Haunting image of Bronx fire aftermath shows how blaze that left 17 dead ravaged apartment building

A HAUNTING photograph from a devastating Bronx fire reveals how the blaze that left 17 dead ravaged an apartment building.

The deadly fire that engulfed a New York apartment building on Sunday left hallways scorched, blackened walls, and windows blown out.

Images of the aftermath show how much damage took place during the fire that left nine adults and eight children, between the ages of two and 12, dead from smoke inhalation.

In addition to the victims that succumbed to smoke inhalation, 35 of the 72 people hurt in the fire suffered life-threatening injuries, NBC New York reports.

Parts of the 19-story building on 181st street in the Bronx now appear to be only a skeleton of what once housed dozens of people.

In a photo — provided by the NYC Department of Buildings on January 12, 2022 — charred debris and walls are seen in a third-floor hallway.

The walls appear to be peeled and soot is seen scattered across the floor.

White painted walls were also seen among the burnt walls, something which confirms the fireproof material inside the walls helped prevent the fire from spreading, according to NBC.

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A vigil was held for the victims of the high-rise blaze on Tuesday night as residents call for action.

The investigation into the fire is focusing on why the building filled so quickly with smoke as well as the failure of the automatic doors.

"When those doors don't close but the laws have been passed, we say where oh where is the penalty for those laws not being enacted and acted upon because we have passed them in the council," City Council Speaker Adrienne Adams said.

The fire started on the third-floor duplex of the Twin Parks Towers North West in Trenton.

About 200 firefighters battled the fire-alarm blaze just before 11am on Sunday.

FDNY Commissioner Daniel Nigro warned that the death toll may rise as some of the victims remain critically injured.

Ten children still remain in the hospital.

The original death toll was given as 19 but revised on Monday as a result of a double count in two cases.


Negro confirmed that the fire was started by a malfunctioning electric space heater that set a mattress on fire.

FDNY sources told ABC7NY that the space heater in the apartment and been left on for days and there were others running in the apartment at the same time.

While the fire department managed to contain the fire to the second and third floors and the adjacent hallway in the duplex, the smoke from the fire spread to other parts of the building.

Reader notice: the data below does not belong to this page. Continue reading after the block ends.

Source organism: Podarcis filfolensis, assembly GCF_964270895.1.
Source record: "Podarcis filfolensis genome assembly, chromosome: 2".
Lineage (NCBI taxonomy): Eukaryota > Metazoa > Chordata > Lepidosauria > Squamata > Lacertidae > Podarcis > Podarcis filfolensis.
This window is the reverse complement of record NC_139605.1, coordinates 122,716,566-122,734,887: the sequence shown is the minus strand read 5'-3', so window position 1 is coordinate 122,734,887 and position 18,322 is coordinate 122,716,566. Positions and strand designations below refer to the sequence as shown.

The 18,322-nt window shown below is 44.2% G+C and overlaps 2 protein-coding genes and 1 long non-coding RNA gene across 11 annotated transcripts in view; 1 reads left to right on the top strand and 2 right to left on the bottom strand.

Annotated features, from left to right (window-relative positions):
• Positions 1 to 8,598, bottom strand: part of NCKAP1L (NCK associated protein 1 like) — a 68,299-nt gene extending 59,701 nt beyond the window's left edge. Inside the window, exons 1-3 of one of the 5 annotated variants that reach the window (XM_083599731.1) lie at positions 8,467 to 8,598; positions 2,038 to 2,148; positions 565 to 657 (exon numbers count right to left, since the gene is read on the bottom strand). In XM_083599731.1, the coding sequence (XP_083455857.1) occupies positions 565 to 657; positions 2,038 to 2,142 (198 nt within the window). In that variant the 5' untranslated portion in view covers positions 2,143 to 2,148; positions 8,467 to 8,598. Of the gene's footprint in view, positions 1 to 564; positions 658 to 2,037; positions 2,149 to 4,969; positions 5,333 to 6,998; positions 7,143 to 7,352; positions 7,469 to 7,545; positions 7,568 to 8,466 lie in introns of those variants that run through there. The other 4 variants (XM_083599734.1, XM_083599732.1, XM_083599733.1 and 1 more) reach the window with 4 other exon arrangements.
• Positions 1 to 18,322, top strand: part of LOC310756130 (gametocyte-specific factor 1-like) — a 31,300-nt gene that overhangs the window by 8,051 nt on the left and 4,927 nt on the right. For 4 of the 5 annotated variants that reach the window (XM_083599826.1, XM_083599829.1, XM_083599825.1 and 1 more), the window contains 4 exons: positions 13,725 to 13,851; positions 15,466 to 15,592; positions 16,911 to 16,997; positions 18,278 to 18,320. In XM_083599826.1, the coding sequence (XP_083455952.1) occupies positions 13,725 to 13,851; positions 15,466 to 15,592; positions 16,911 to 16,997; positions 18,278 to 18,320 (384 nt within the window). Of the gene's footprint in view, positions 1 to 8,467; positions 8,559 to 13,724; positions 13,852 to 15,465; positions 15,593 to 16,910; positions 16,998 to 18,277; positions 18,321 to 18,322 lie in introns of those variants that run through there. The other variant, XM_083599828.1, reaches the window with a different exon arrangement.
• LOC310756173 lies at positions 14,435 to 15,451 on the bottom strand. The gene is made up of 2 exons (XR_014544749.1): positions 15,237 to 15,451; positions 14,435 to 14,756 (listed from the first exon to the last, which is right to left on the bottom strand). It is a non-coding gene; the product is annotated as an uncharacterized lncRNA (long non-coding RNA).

Nigro called the fire one of the worst blazes in the city in recent memory.

"The smoke conditions in this building are unprecedented," he added.

Resident Winter Thomas described seeing children jumping out the windows and people screaming after the devastating fire broke out.

The woman said she looked out her window and saw flames and black smoke coming up while she described seeing people trying to escape by leaping from the building.

She said: "It was very, very devastating. I've seen kids, very young kids jumping out the windows, people screaming, 'Help, help me please, I'm burning.'"

"It was just something you don't see in real life, it was something like out of a movie."


Firefighters were among those hurt in a horrific fire after responding while short-staffed due to the Omicron surge in New York City, according to officials.

Adams said the firefighters’ oxygen tanks were empty but “they still pushed through the smoke.” 

In a tweet, Gov. Kathy Hochul said she was "horrified by the devastating fire." She joined Adams and others at the press conference where she says she met with a mother who lost her entire family to the blaze.

"We will not forget you. We will not abandon you. We are here for you," Hochul said, adding that she will be establishing a victim's compensation fund to help those impacted by the fire.

“Your elected leaders, from your Senator Schumer on down to our council members, are united here to support this community to say tonight is a night of tragedy and pain, and tomorrow, we begin to rebuild," she said.

"We rebuild their lives and give them hope."

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